Charles Barkley’s uniform hangs, all over, low and loose. The shorts are pulled up in back, over his considerable ass, but they can be said to be high on the waist only in comparison to the front, where they dip beneath the line of his somnolent and impervious gut at about the level of the string on a bartender’s apron. The legs of the shorts are wide, allowing ample room for the thighs to move at that rolling, half-track gait they appear to be best suited for. The jersey hangs loose too, heavy with sweat, so that early in the game, the white letters that spell “SIXERS” across his chest have already darkened to a bluish tint. Even the shoulder straps, which he uses to mop his face and brow, are soaked. The jersey trim creates a faint V-neck, which hangs above the wrinkled fabric below like the yoke on a beast of burden. Barkley’s face is round, but not loose; his shaven head is smooth and taut (except for the rolls on the nape of the neck), and his eyes are large and expressive, augmented by versatile, volatile eyebrows above and a mustache below. There isn’t a thing that happens on the court that doesn’t affect him–noticeably–whether it’s a basket by a teammate that prompts him to hammer the air, or an iffy foul call that registers as arched eyebrows and pursed lips. When he pulls up to shoot, just beyond the three-point line, and his features go blank and both feet set and he raises the ball as if to sight on its center for the basket, you can count it. Because it’s going in if he has to will it in, which he does.
The NBA Eastern Conference semifinal between the Bulls and the 76ers turned out to be a battle between Barkley and the Bulls’ much-maligned bench. Over the first four games, it was a mismatch.
The Sixers are one of the few teams in the league (including, probably, the Detroit Pistons) that can put five starters of equal strength on the floor with the Bulls. Mike Gminski at center, a mobile offensive player who prefers the outside, causes problems for Cartwright; Rick Mahorn, the Bad Boy transplanted from Detroit, matches up with Horace Grant at strong forward; and in the most volatile pairing, a clash of opposite styles, Barkley gets Scottie Pippen at “small” forward. Even in the backcourt, which is usually considered the Bulls’ strength, the Sixers match up well. Johnny Dawkins–yes, the same player the Bulls passed up to draft Brad Sellers years ago–gives John Paxson fits at point guard, and Hersey Hawkins is the sort of scorer who can limit Michael Jordan’s offense by forcing him to play defense.
“The bench,” however, as Stacey King said after game two, “is the key,” and even a cursory look at the rosters before the series began showed that the Bulls had, potentially, a critical advantage on the bench.
For the most part, the bench was a disappointment for the Bulls this season. Stacey King was the first player off the bench and B.J. Armstrong was either the second or third, and they played erratically, as rookies will. At midseason, when center Bill Cartwright went down for a few weeks, King and redshirt rookie Will Perdue filled the gap, and the Bulls went on an extended winning streak. But when Cartwright returned, both King and Perdue wilted as reserves. Armstrong was the Bulls’ most improved player over the second half of the season, but–small and prone to errors–he was still questionable going into the playoffs.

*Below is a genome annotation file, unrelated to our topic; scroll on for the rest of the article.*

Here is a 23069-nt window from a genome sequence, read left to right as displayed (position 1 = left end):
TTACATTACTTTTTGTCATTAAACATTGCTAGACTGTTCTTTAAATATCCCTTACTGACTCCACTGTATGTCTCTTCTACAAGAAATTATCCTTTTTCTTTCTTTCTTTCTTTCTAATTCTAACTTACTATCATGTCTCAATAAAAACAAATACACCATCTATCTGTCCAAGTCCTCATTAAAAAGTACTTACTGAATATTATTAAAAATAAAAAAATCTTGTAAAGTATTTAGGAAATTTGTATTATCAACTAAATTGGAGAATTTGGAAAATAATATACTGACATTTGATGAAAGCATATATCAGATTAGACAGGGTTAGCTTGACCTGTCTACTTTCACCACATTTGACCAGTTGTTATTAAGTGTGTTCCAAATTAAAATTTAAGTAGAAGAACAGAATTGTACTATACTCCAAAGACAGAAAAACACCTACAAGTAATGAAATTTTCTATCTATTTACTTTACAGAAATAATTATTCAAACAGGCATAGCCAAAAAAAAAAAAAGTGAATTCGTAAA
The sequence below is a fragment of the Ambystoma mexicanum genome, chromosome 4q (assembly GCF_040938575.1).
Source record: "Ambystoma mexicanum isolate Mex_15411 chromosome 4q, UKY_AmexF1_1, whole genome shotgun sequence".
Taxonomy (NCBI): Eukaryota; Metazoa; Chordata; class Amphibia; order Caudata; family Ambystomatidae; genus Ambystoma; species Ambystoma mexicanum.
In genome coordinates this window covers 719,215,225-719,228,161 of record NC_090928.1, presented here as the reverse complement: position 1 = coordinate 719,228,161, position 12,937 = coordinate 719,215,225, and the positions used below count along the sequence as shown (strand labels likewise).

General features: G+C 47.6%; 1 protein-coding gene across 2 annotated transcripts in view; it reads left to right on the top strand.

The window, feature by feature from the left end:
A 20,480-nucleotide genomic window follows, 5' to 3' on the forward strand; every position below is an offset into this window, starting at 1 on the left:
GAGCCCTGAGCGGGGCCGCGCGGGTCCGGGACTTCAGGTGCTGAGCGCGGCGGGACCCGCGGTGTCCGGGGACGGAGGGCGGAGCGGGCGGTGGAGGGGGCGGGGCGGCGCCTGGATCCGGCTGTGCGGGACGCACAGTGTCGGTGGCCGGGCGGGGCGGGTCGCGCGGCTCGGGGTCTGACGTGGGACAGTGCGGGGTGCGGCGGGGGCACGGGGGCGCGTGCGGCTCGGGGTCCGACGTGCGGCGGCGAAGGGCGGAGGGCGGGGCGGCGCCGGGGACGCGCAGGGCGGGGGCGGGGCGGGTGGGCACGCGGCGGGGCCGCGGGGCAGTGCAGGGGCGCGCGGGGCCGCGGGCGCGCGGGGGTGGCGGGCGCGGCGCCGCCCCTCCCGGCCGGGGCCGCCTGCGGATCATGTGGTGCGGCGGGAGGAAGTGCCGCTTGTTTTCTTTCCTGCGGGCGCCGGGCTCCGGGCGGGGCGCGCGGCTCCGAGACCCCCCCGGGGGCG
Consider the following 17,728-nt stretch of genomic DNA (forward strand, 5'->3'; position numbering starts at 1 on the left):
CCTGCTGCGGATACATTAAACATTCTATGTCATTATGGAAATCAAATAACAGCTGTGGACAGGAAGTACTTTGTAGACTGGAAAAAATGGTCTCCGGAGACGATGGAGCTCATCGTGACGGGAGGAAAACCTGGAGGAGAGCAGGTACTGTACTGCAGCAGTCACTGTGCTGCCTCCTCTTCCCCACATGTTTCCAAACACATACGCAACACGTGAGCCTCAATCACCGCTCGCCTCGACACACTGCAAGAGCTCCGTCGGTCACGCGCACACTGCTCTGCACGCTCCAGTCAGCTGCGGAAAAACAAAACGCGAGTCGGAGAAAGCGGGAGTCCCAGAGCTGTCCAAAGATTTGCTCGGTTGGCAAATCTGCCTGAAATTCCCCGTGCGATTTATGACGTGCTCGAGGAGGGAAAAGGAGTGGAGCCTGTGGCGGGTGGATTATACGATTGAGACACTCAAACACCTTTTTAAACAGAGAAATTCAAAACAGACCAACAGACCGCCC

But the Sixers’ bench was even shakier. The loss of guard Derek Smith to injury left them with only one effective player in reserve: Ron Anderson. “They’re really hurting right now off the bench,” King said after game two, “with Derek Smith not being able to come in and give Hersey Hawkins a legitimate rest. Their bench is not really deep, and we’re going to try to exploit it. Our bench is young. I’m not saying we’ve got the best bench. But whenever we come in and spark the team like we did tonight it’s going to be a blessing.”
Or, as Coach Phil Jackson put it simply, “There’s not too much relief for Dawkins, that’s for sure.”
The second game, played here at the Chicago Stadium a week ago Wednesday, showed how the series would go. The first game, a 96-85 victory for the Bulls at the Stadium, was played in a polite manner dictated by NBA commissioner David Stern, who had issued a warning worthy of his name after violence broke out in several of the first-round playoff series. With that out of the way, the Sixers came to game two ready to play in their style–a muscular but not necessarily rough style, similar to Detroit’s. The Bulls’ defense was based on double-teaming Barkley whenever he had the ball, to “make him play heavy minutes,” in Jackson’s words, “make him use more energy coming up and down the floor.” In the early going, Barkley was up to it. He was astute at reading the double-team–seeing where the extra player would be coming from and acting quickly to exploit the opening. Receiving the ball on the baseline, he saw Stacey King coming at him from across the lane. Trailing King like a toy on a string was Mahorn. Barkley fired a pass to Mahorn, who was fouled making the shot and put the Sixers up 39-30 with the free throw.